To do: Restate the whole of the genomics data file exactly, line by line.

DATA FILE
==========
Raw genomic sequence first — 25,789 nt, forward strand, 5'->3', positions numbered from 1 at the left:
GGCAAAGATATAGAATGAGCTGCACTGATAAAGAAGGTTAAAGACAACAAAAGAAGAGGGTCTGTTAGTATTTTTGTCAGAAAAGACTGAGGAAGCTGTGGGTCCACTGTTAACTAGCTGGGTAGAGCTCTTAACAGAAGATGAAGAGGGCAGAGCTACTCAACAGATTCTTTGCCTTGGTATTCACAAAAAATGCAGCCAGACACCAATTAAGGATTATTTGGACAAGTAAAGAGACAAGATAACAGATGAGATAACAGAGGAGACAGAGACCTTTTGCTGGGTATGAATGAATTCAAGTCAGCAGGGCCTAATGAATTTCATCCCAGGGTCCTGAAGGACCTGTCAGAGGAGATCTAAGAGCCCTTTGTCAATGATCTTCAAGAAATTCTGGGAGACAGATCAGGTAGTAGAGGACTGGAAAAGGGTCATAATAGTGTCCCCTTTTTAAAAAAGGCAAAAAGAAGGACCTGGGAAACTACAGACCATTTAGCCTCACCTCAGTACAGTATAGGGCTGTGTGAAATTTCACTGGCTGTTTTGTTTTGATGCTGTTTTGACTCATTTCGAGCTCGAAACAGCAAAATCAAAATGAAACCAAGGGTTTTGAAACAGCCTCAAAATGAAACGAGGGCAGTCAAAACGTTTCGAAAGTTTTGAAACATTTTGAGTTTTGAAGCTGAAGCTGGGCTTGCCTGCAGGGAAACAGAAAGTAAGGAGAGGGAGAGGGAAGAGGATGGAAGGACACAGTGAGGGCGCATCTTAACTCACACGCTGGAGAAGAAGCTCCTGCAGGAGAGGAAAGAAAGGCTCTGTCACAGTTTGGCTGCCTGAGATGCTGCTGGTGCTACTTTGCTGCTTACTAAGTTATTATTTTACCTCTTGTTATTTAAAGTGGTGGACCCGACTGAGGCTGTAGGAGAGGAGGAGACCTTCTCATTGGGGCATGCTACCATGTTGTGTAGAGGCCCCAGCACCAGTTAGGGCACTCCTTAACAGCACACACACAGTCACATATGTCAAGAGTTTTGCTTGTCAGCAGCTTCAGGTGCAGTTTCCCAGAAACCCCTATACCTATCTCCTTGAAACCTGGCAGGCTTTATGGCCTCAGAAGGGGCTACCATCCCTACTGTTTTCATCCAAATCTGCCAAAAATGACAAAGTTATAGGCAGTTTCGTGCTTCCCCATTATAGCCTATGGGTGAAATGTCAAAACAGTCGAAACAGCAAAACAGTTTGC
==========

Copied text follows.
Raw genomic sequence first — 25,789 nt, forward strand, 5'->3', positions numbered from 1 at the left:
GGCAAAGATATAGAATGAGCTGCACTGATAAAGAAGGTTAAAGACAACAAAAGAAGAGGGTCTGTTAGTATTTTTGTCAGAAAAGACTGAGGAAGCTGTGGGTCCACTGTTAACTAGCTGGGTAGAGCTCTTAACAGAAGATGAAGAGGGCAGAGCTACTCAACAGATTCTTTGCCTTGGTATTCACAAAAAATGCAGCCAGACACCAATTAAGGATTATTTGGACAAGTAAAGAGACAAGATAACAGATGAGATAACAGAGGAGACAGAGACCTTTTGCTGGGTATGAATGAATTCAAGTCAGCAGGGCCTAATGAATTTCATCCCAGGGTCCTGAAGGACCTGTCAGAGGAGATCTAAGAGCCCTTTGTCAATGATCTTCAAGAAATTCTGGGAGACAGATCAGGTAGTAGAGGACTGGAAAAGGGTCATAATAGTGTCCCCTTTTTAAAAAAGGCAAAAAGAAGGACCTGGGAAACTACAGACCATTTAGCCTCACCTCAGTACAGTATAGGGCTGTGTGAAATTTCACTGGCTGTTTTGTTTTGATGCTGTTTTGACTCATTTCGAGCTCGAAACAGCAAAATCAAAATGAAACCAAGGGTTTTGAAACAGCCTCAAAATGAAACGAGGGCAGTCAAAACGTTTCGAAAGTTTTGAAACATTTTGAGTTTTGAAGCTGAAGCTGGGCTTGCCTGCAGGGAAACAGAAAGTAAGGAGAGGGAGAGGGAAGAGGATGGAAGGACACAGTGAGGGCGCATCTTAACTCACACGCTGGAGAAGAAGCTCCTGCAGGAGAGGAAAGAAAGGCTCTGTCACAGTTTGGCTGCCTGAGATGCTGCTGGTGCTACTTTGCTGCTTACTAAGTTATTATTTTACCTCTTGTTATTTAAAGTGGTGGACCCGACTGAGGCTGTAGGAGAGGAGGAGACCTTCTCATTGGGGCATGCTACCATGTTGTGTAGAGGCCCCAGCACCAGTTAGGGCACTCCTTAACAGCACACACACAGTCACATATGTCAAGAGTTTTGCTTGTCAGCAGCTTCAGGTGCAGTTTCCCAGAAACCCCTATACCTATCTCCTTGAAACCTGGCAGGCTTTATGGCCTCAGAAGGGGCTACCATCCCTACTGTTTTCATCCAAATCTGCCAAAAATGACAAAGTTATAGGCAGTTTCGTGCTTCCCCATTATAGCCTATGGGTGAAATGTCAAAACAGTCGAAACAGCAAAACAGTTTGC